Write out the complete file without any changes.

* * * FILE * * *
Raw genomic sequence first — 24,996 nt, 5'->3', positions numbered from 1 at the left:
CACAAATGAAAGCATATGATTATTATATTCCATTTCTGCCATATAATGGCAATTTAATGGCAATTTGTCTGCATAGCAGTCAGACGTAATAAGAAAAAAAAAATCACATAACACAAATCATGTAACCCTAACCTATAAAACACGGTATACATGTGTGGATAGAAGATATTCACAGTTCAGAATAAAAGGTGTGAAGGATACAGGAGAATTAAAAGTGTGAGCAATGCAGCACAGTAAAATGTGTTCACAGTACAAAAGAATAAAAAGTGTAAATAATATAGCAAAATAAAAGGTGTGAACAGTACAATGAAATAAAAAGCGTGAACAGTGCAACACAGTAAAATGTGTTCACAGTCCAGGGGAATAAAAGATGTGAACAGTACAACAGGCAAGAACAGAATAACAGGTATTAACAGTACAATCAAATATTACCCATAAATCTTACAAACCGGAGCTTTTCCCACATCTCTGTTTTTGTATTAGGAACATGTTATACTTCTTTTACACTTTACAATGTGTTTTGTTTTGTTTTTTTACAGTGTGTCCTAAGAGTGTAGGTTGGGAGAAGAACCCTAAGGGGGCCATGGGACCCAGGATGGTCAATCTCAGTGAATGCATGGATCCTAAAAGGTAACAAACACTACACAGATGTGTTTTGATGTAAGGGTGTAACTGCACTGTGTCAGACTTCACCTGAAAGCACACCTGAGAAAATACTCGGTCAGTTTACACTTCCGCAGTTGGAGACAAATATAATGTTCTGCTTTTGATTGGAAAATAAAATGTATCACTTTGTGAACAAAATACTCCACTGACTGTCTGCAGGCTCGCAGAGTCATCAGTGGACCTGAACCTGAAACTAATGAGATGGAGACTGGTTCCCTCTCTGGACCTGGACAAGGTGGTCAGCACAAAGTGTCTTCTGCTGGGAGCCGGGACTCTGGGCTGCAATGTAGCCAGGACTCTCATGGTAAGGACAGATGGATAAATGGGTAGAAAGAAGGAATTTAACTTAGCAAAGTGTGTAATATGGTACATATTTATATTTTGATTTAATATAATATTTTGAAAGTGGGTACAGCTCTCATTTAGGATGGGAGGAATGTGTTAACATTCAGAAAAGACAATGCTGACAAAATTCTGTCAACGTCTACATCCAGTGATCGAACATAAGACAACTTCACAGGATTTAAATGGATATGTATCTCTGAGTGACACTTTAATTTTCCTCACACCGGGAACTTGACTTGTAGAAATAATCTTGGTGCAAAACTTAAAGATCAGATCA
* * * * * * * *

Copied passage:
Raw genomic sequence first — 24,996 nt, 5'->3', positions numbered from 1 at the left:
CACAAATGAAAGCATATGATTATTATATTCCATTTCTGCCATATAATGGCAATTTAATGGCAATTTGTCTGCATAGCAGTCAGACGTAATAAGAAAAAAAAAATCACATAACACAAATCATGTAACCCTAACCTATAAAACACGGTATACATGTGTGGATAGAAGATATTCACAGTTCAGAATAAAAGGTGTGAAGGATACAGGAGAATTAAAAGTGTGAGCAATGCAGCACAGTAAAATGTGTTCACAGTACAAAAGAATAAAAAGTGTAAATAATATAGCAAAATAAAAGGTGTGAACAGTACAATGAAATAAAAAGCGTGAACAGTGCAACACAGTAAAATGTGTTCACAGTCCAGGGGAATAAAAGATGTGAACAGTACAACAGGCAAGAACAGAATAACAGGTATTAACAGTACAATCAAATATTACCCATAAATCTTACAAACCGGAGCTTTTCCCACATCTCTGTTTTTGTATTAGGAACATGTTATACTTCTTTTACACTTTACAATGTGTTTTGTTTTGTTTTTTTACAGTGTGTCCTAAGAGTGTAGGTTGGGAGAAGAACCCTAAGGGGGCCATGGGACCCAGGATGGTCAATCTCAGTGAATGCATGGATCCTAAAAGGTAACAAACACTACACAGATGTGTTTTGATGTAAGGGTGTAACTGCACTGTGTCAGACTTCACCTGAAAGCACACCTGAGAAAATACTCGGTCAGTTTACACTTCCGCAGTTGGAGACAAATATAATGTTCTGCTTTTGATTGGAAAATAAAATGTATCACTTTGTGAACAAAATACTCCACTGACTGTCTGCAGGCTCGCAGAGTCATCAGTGGACCTGAACCTGAAACTAATGAGATGGAGACTGGTTCCCTCTCTGGACCTGGACAAGGTGGTCAGCACAAAGTGTCTTCTGCTGGGAGCCGGGACTCTGGGCTGCAATGTAGCCAGGACTCTCATGGTAAGGACAGATGGATAAATGGGTAGAAAGAAGGAATTTAACTTAGCAAAGTGTGTAATATGGTACATATTTATATTTTGATTTAATATAATATTTTGAAAGTGGGTACAGCTCTCATTTAGGATGGGAGGAATGTGTTAACATTCAGAAAAGACAATGCTGACAAAATTCTGTCAACGTCTACATCCAGTGATCGAACATAAGACAACTTCACAGGATTTAAATGGATATGTATCTCTGAGTGACACTTTAATTTTCCTCACACCGGGAACTTGACTTGTAGAAATAATCTTGGTGCAAAACTTAAAGATCAGATCA